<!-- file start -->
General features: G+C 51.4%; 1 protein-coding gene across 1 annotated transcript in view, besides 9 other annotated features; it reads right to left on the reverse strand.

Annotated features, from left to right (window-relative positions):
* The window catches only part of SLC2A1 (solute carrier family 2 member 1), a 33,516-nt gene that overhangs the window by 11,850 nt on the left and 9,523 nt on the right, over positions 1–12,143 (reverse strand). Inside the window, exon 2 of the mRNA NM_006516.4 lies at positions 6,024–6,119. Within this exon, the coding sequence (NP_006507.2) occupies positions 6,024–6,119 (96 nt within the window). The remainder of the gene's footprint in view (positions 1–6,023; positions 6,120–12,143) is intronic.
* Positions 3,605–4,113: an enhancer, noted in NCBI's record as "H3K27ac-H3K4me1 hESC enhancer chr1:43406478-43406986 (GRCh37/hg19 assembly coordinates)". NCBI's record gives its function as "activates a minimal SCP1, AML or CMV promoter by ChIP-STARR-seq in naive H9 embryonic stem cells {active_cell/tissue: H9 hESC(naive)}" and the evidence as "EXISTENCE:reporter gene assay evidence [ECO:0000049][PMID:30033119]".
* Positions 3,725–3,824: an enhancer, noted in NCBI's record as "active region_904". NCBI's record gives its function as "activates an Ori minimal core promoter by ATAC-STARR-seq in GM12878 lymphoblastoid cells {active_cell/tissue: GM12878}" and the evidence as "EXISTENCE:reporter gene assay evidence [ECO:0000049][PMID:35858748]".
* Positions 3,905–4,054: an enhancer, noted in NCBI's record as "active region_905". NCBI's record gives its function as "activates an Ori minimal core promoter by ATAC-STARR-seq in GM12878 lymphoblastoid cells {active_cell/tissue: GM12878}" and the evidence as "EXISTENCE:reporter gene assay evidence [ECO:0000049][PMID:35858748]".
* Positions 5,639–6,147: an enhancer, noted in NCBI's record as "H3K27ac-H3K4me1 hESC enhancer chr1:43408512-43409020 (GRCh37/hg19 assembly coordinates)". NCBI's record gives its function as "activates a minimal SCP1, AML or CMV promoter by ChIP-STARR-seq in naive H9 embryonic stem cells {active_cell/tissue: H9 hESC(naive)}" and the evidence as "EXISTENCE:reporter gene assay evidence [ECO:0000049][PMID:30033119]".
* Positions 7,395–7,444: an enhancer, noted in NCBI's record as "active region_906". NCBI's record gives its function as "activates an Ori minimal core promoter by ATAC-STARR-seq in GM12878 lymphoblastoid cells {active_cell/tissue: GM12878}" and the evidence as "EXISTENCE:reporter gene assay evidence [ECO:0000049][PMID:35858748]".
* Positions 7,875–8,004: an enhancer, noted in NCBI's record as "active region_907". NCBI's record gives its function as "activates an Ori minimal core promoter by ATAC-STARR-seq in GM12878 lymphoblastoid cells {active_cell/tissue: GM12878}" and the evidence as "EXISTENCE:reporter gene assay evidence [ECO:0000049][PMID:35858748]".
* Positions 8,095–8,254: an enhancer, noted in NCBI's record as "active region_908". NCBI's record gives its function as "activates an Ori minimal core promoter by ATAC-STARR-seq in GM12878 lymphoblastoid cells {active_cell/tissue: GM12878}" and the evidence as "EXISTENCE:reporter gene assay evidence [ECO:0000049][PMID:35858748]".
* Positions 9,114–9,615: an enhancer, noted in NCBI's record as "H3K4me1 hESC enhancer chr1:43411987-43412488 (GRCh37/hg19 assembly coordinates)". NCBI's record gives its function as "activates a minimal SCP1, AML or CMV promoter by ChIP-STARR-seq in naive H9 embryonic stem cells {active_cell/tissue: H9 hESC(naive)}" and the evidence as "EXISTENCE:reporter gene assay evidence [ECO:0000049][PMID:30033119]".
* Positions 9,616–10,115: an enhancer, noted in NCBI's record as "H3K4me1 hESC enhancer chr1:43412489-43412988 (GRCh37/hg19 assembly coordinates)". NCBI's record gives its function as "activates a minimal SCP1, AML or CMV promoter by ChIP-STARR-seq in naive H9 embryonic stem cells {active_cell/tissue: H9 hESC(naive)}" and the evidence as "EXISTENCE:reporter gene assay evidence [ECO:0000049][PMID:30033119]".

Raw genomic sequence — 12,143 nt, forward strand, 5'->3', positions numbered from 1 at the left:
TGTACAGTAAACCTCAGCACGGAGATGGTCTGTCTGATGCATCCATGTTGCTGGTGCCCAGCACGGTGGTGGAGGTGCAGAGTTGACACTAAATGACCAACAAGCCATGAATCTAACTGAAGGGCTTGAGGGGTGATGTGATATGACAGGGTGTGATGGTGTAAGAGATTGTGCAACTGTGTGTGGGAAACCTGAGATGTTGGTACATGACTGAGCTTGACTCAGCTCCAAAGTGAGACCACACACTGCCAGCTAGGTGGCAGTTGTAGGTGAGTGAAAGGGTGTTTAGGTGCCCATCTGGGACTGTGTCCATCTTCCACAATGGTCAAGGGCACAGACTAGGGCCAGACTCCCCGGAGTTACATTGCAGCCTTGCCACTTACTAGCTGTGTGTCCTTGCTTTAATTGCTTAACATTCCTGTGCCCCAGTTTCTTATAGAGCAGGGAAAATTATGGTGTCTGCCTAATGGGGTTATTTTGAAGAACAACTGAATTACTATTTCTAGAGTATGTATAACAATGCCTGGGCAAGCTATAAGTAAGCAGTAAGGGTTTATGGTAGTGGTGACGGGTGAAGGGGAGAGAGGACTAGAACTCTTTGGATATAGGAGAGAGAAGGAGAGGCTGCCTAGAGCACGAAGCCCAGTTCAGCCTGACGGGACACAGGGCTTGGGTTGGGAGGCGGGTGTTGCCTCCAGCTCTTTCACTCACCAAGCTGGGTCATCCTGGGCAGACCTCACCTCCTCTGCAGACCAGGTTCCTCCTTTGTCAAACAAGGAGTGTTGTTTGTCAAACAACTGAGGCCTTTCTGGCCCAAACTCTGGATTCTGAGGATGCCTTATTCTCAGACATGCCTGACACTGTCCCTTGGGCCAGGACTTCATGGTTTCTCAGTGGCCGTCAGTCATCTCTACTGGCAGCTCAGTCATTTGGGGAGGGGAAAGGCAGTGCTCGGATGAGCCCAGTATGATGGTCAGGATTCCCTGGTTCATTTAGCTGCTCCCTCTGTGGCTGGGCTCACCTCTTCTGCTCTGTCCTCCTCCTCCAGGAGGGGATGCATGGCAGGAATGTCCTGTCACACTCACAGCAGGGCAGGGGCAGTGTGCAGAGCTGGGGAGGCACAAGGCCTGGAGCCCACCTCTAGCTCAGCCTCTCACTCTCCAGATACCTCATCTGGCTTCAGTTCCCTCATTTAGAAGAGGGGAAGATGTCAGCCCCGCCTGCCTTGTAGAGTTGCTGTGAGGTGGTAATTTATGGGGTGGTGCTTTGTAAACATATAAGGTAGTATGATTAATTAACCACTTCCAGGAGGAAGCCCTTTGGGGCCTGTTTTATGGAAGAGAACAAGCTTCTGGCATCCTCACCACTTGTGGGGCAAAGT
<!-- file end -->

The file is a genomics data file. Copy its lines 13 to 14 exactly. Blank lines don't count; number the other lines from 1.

Raw genomic sequence — 12,143 nt, forward strand, 5'->3', positions numbered from 1 at the left:
TGTACAGTAAACCTCAGCACGGAGATGGTCTGTCTGATGCATCCATGTTGCTGGTGCCCAGCACGGTGGTGGAGGTGCAGAGTTGACACTAAATGACCAACAAGCCATGAATCTAACTGAAGGGCTTGAGGGGTGATGTGATATGACAGGGTGTGATGGTGTAAGAGATTGTGCAACTGTGTGTGGGAAACCTGAGATGTTGGTACATGACTGAGCTTGACTCAGCTCCAAAGTGAGACCACACACTGCCAGCTAGGTGGCAGTTGTAGGTGAGTGAAAGGGTGTTTAGGTGCCCATCTGGGACTGTGTCCATCTTCCACAATGGTCAAGGGCACAGACTAGGGCCAGACTCCCCGGAGTTACATTGCAGCCTTGCCACTTACTAGCTGTGTGTCCTTGCTTTAATTGCTTAACATTCCTGTGCCCCAGTTTCTTATAGAGCAGGGAAAATTATGGTGTCTGCCTAATGGGGTTATTTTGAAGAACAACTGAATTACTATTTCTAGAGTATGTATAACAATGCCTGGGCAAGCTATAAGTAAGCAGTAAGGGTTTATGGTAGTGGTGACGGGTGAAGGGGAGAGAGGACTAGAACTCTTTGGATATAGGAGAGAGAAGGAGAGGCTGCCTAGAGCACGAAGCCCAGTTCAGCCTGACGGGACACAGGGCTTGGGTTGGGAGGCGGGTGTTGCCTCCAGCTCTTTCACTCACCAAGCTGGGTCATCCTGGGCAGACCTCACCTCCTCTGCAGACCAGGTTCCTCCTTTGTCAAACAAGGAGTGTTGTTTGTCAAACAACTGAGGCCTTTCTGGCCCAAACTCTGGATTCTGAGGATGCCTTATTCTCAGACATGCCTGACACTGTCCCTTGGGCCAGGACTTCATGGTTTCTCAGTGGCCGTCAGTCATCTCTACTGGCAGCTCAGTCATTTGGGGAGGGGAAAGGCAGTGCTCGGATGAGCCCAGTATGATGGTCAGGATTCCCTGGTTCATTTAGCTGCTCCCTCTGTGGCTGGGCTCACCTCTTCTGCTCTGTCCTCCTCCTCCAGGAGGGGATGCATGGCAGGAATGTCCTGTCACACTCACAGCAGGGCAGGGGCAGTGTGCAGAGCTGGGGAGGCACAAGGCCTGGAGCCCACCTCTAGCTCAGCCTCTCACTCTCCAGATACCTCATCTGGCTTCAGTTCCCTCATTTAGAAGAGGGGAAGATGTCAGCCCCGCCTGCCTTGTAGAGTTGCTGTGAGGTGGTAATTTATGGGGTGGTGCTTTGTAAACATATAAGGTAGTATGATTAATTAACCACTTCCAGGAGGAAGCCCTTTGGGGCCTGTTTTATGGAAGAGAACAAGCTTCTGGCATCCTCACCACTTGTGGGGCAAAGT